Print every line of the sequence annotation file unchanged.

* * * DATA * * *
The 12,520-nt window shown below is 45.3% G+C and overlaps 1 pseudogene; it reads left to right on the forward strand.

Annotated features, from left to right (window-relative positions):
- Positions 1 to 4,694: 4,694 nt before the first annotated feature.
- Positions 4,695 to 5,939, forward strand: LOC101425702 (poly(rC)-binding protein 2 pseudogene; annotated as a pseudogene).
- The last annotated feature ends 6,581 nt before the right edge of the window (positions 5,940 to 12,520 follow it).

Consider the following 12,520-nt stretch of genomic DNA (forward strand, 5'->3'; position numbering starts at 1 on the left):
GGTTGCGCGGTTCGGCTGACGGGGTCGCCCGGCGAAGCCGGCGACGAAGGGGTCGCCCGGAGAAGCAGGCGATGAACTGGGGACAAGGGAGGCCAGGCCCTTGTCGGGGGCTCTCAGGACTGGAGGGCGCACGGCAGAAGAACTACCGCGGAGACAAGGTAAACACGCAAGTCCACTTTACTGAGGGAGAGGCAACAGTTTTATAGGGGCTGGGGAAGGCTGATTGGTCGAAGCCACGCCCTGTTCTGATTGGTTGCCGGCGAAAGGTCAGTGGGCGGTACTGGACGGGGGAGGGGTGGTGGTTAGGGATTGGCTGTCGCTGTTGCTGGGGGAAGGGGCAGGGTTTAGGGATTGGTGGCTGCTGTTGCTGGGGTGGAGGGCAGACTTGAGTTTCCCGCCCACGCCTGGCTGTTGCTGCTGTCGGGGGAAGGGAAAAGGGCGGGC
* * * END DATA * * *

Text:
The 12,520-nt window shown below is 45.3% G+C and overlaps 1 pseudogene; it reads left to right on the forward strand.

Annotated features, from left to right (window-relative positions):
- Positions 1 to 4,694: 4,694 nt before the first annotated feature.
- Positions 4,695 to 5,939, forward strand: LOC101425702 (poly(rC)-binding protein 2 pseudogene; annotated as a pseudogene).
- The last annotated feature ends 6,581 nt before the right edge of the window (positions 5,940 to 12,520 follow it).

Consider the following 12,520-nt stretch of genomic DNA (forward strand, 5'->3'; position numbering starts at 1 on the left):
GGTTGCGCGGTTCGGCTGACGGGGTCGCCCGGCGAAGCCGGCGACGAAGGGGTCGCCCGGAGAAGCAGGCGATGAACTGGGGACAAGGGAGGCCAGGCCCTTGTCGGGGGCTCTCAGGACTGGAGGGCGCACGGCAGAAGAACTACCGCGGAGACAAGGTAAACACGCAAGTCCACTTTACTGAGGGAGAGGCAACAGTTTTATAGGGGCTGGGGAAGGCTGATTGGTCGAAGCCACGCCCTGTTCTGATTGGTTGCCGGCGAAAGGTCAGTGGGCGGTACTGGACGGGGGAGGGGTGGTGGTTAGGGATTGGCTGTCGCTGTTGCTGGGGGAAGGGGCAGGGTTTAGGGATTGGTGGCTGCTGTTGCTGGGGTGGAGGGCAGACTTGAGTTTCCCGCCCACGCCTGGCTGTTGCTGCTGTCGGGGGAAGGGAAAAGGGCGGGC